The best unquantifiable goal for 2016.

I avoid making a New Year’s resolution because it feels like a commitment to be perfect—to suddenly change something on January 1 and maintain the change without failure. Instead, I find that year-end reflections help me identify ways to be better in the year ahead. While I appreciate quantifiable goals, especially in the work place, I think there is a place for pursuits less concrete, like “being better” through mindfulness. It is an ongoing practice. My favorite yoga instructor says, “Be interested in where your practice takes you today, not judging or comparing today to past days.” This philosophy has broad applicability beyond yoga.

The reason I consider mindfulness the best unquantifiable goal is due to its stress reduction benefits. It leads to a calmer mind, enabling more positive experiences. Following are two key activities that contribute to a mindful state.

Mindfulness means being aware of how you’re deploying your attention and making decisions about it, and not letting the tweet or the buzzing of your BlackBerry call your attention.
— Howard Rheingold

Focusing on the Present

Thoughts of everything I need or want to do tend to surface at inopportune times, like right before going to bed. For me, doing a brain dump by creating a prioritized “to do” list is useful. However, we all know other things routinely prevent us from tackling our lists. These are the times when I have to remind myself that right now I am doing “X” and cannot worry about anything else.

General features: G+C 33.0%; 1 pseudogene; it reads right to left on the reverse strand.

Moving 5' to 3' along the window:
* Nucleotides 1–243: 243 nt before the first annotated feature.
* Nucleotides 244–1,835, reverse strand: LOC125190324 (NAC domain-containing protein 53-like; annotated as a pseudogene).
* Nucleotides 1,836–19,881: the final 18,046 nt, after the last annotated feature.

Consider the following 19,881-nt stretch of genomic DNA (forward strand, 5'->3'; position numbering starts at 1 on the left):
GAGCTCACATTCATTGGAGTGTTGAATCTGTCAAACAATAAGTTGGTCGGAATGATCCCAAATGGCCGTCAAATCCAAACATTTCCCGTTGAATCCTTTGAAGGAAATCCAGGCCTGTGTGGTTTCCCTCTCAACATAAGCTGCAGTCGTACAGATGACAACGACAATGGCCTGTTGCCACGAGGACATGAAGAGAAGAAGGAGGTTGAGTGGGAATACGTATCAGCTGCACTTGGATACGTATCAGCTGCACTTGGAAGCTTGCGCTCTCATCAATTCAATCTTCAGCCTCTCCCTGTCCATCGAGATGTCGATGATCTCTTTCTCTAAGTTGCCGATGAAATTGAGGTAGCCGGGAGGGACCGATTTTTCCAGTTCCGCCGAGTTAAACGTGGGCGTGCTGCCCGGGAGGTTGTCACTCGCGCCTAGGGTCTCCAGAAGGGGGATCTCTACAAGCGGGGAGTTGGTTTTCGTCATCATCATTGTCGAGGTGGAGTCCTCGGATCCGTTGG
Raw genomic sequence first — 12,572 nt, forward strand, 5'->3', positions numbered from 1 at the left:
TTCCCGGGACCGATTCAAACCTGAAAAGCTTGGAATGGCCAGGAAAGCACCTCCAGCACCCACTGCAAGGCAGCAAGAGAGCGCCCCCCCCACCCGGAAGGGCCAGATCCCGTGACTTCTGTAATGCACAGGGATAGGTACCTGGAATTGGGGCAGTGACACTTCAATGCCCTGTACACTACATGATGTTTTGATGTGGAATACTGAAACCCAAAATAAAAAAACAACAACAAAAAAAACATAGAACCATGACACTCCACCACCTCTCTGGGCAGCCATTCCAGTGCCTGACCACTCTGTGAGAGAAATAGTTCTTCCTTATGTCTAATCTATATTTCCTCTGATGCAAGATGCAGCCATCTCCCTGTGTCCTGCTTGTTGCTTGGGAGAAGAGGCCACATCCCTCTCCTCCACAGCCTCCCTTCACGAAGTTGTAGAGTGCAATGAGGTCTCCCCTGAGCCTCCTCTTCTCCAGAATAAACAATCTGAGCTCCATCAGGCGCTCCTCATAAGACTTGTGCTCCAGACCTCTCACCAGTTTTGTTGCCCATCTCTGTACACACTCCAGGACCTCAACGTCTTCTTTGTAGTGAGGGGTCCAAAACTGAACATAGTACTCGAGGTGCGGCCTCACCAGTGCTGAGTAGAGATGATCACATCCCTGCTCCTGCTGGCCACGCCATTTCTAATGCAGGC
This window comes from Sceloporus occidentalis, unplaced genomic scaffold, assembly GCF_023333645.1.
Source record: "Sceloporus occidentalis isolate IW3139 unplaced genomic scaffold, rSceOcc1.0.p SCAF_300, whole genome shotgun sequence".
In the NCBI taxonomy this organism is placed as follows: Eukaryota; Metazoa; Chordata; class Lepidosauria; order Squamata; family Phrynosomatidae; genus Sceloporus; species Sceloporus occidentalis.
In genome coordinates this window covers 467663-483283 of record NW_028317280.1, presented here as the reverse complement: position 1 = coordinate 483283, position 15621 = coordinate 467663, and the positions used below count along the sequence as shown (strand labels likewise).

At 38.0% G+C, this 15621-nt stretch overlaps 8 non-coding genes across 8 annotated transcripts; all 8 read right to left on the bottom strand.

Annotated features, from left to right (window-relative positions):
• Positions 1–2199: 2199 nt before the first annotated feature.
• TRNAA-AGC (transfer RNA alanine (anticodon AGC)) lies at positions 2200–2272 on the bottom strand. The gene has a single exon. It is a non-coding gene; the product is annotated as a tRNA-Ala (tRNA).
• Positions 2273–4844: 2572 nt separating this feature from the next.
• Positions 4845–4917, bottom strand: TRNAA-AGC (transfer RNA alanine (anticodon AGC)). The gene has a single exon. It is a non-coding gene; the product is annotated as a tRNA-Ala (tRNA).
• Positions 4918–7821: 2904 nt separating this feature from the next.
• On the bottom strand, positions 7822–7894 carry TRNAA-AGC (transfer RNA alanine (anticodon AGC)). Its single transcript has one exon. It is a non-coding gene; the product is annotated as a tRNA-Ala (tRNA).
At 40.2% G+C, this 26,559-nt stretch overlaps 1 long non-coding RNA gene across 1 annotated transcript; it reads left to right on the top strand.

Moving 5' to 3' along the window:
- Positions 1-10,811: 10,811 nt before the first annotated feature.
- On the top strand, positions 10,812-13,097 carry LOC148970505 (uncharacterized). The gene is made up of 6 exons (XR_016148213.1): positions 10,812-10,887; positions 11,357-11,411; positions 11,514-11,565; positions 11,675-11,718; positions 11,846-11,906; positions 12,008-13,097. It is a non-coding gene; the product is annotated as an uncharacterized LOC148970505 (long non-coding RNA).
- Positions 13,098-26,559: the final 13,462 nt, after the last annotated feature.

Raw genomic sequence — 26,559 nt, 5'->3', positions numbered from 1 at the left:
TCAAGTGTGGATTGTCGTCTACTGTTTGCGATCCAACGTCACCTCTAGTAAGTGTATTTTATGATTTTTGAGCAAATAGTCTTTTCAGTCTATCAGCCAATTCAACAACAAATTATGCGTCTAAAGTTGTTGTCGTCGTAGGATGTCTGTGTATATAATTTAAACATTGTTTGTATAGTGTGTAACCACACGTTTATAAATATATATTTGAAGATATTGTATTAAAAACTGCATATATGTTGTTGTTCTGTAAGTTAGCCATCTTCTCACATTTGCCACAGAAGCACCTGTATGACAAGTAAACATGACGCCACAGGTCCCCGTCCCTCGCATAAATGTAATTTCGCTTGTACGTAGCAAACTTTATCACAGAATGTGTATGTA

When we are finally in a position to address our respective lists, the trick is consciously staying with one thing rather than trying to multitask. Refer to my blog post from a year ago that reveals what has worsened the multitasking epidemic and what we can do about it, based on insight from Daniel J. Levitin, author of the book The Organized Mind—Thinking Straight in the Age of Information Overload.

Redirecting Negative Reactions

My alternative labels for this are “think differently” and “do not be mad in the moment.” I do not find any value in being irritated, so I have sought different outlets, although not always successfully. My strategies include trying to:

  • Accept uncontrollable situations (e.g., long lines at retail stores, the post office, etc. and rush hour traffic). For instance, I try to view being stuck in traffic as the chance to enjoy a good radio station.
  • Be grateful for wherever I am or whatever I have to do because there is always something worse. As an example, I may not like every work task that I have to do, but at least I am able to work. Not everyone has this luxury.


This week, I chose to write about mindfulness (versus commercial payments) because the holiday season can be such a hectic period. I believe in the power of pausing to rejuvenate the mind, including our attitude toward work. One of my ongoing sources of inspiration is the magazine Experience Life

About the Author

Blog post author Lynn Larson, CPCP, is the founder of Recharged Education. With more than 15 years of Commercial Card experience, her mission is to make industry education readily accessible to all. Learn more

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